Fungicide mainstays fail to stand alone

Initial impressions in early June suggested that triazoles had lost their efficacy as the main ingredient in wheat fungicide programmes, which has now been confirmed in the same Velcourt trials.


“In the 23 years I have been working with Velcourt, I have never seen such a black and white trial,” says technical director Keith Norman.


“There have been some big questions raised by what we have seen this year. The biggest one being ‘why are the stalwarts of our fungicide programmes – Opus and Proline – failing to the extent they have,” he says.


The trial, in Kent, shows that where the plots received two full-rate applications of Opus or Proline at T1 and T2 respectively, the crop is completely defoliated almost to the same level as the untreated.


“Is it just the sheer pressure of the disease levels this season or is insensitivity building?” questions Mr Norman. “It must be said though, that where Bravo was used in conjunction with the triazoles, particularly at T1, disease control was improved.”


Velcourt as a company is strategically sampling areas where triazoles have not been performing as well as they have done in the past. “This will differentiate between the septoria strains and look for the presence of resistance in those strains,” says Mr Norman.


It is this sampling that Mr Norman believes will provide the facts that will allow Velcourt’s future fungicide strategy to be based upon. “At present there are just too many unknowns,” he adds.


Complementing the Velcourt trials at the site in Kent is a LINK-funded project, which is also looking into insensitivity in SDHI and triazole chemistry. It is believed that this will provide the categorical evidence of what is happening in the field, with results available in December.




SDHI additions



The trial also compared the old chemistry with the three commercially available SDHI actives, at various rates from quarter up to double. “There was a clear difference, as expected, when an SDHI is included in the programme,” says Mr Norman. “It leads to greener crops, with leaves photosynthesising and filling grains.”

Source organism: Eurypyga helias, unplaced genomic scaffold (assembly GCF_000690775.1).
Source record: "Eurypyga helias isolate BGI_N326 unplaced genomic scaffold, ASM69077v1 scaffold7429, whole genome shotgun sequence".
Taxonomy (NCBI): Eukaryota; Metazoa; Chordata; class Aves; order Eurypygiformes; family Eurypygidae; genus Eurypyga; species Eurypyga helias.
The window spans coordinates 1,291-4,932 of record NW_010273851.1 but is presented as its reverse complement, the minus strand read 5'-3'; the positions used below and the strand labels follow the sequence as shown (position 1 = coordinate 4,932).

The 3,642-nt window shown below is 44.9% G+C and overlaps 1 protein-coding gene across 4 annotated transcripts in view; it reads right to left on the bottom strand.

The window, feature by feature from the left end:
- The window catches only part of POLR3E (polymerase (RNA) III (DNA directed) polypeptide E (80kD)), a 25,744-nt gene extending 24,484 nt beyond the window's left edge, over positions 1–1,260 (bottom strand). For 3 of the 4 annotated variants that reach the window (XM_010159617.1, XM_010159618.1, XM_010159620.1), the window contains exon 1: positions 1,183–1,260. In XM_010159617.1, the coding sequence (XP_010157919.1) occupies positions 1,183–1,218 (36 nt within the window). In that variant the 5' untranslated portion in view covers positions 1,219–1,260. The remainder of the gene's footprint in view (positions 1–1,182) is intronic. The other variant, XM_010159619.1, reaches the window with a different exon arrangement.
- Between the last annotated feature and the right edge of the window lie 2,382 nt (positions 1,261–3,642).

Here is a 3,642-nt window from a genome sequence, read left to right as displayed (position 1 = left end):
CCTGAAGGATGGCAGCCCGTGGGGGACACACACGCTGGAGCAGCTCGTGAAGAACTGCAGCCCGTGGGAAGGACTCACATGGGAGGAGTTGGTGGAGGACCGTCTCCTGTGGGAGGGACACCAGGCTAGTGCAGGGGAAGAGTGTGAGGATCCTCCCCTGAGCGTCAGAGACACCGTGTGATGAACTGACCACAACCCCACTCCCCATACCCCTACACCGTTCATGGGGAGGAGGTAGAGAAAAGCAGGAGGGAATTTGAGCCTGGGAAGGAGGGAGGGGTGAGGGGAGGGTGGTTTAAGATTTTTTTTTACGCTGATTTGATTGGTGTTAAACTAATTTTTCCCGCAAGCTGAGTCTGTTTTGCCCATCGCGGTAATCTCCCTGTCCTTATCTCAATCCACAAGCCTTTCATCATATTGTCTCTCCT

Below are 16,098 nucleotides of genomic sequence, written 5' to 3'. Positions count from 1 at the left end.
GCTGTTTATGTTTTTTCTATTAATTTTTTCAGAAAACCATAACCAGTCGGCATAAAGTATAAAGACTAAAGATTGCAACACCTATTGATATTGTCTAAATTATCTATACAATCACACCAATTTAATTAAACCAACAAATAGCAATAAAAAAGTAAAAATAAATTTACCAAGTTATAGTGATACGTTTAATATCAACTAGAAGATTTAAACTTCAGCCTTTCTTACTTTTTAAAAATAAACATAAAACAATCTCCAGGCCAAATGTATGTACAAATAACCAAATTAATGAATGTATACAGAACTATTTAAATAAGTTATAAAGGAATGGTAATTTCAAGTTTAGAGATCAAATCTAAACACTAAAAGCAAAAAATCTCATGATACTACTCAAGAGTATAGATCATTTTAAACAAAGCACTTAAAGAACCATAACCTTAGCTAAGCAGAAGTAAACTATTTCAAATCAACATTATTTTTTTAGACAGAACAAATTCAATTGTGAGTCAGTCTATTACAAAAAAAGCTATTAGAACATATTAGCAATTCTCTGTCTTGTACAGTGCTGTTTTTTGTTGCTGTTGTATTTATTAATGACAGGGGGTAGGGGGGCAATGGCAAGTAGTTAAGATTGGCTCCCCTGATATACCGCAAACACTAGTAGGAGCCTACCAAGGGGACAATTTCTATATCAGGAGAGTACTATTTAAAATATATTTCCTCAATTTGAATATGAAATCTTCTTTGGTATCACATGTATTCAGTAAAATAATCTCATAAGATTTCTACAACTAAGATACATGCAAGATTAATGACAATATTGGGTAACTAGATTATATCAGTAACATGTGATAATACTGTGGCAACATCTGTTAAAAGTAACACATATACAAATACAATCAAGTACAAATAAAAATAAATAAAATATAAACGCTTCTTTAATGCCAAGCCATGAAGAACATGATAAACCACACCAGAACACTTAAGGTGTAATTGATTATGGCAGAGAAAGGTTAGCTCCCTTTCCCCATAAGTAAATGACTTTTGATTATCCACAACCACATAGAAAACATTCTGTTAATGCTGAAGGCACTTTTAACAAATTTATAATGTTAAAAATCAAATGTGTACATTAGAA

There were also differences between the three products, with Xemium the most effective at the site, but jostling it out for top spot was Aviator when it comes to overall efficacy across the country.


“It does depend on where you are in the country, as we have seen a role reversal in the South-West,” points out Mr Norman.


Cut rates at your peril


The SDHI rate comparisons shed some light on the efficacy of the three products, and Mr Norman concludes that where rates were cut, the SDHI’s become much less effective.


“The recommended rates are on a cliff edge and any reduction results in efficacy dropping off that cliff. A robust dose must be used, where as in the past people have looked at rates and thought ‘I’ll cut it in half and it will be fine’,” he says.


“That approach cannot be adopted with this chemistry,” he adds. “It is vital to keep rates up or you lose any advantage you gain from using the SDHI in the first place.


“A minimum of three-quarter rate must be maintained and the addition of Bravo or Phoenix will help, but there are antagonism issues with Bravo and Aviator. These multi-site actives will also help with resistance management, should resistance be developing,” says Mr Norman.


This year the extreme disease pressure has led Mr Norman to believe that the SDHI’s should have been used in sequence at T1 and T2. “Hindsight is a wonderful thing, though.


“All the historic data we had showed little benefit of an extra application; however, the data had been gathered in dry, low disease years. The only problem with such a sequence though is that resistance may be accelerated, so perhaps an alternative may have to be sought,” he concludes.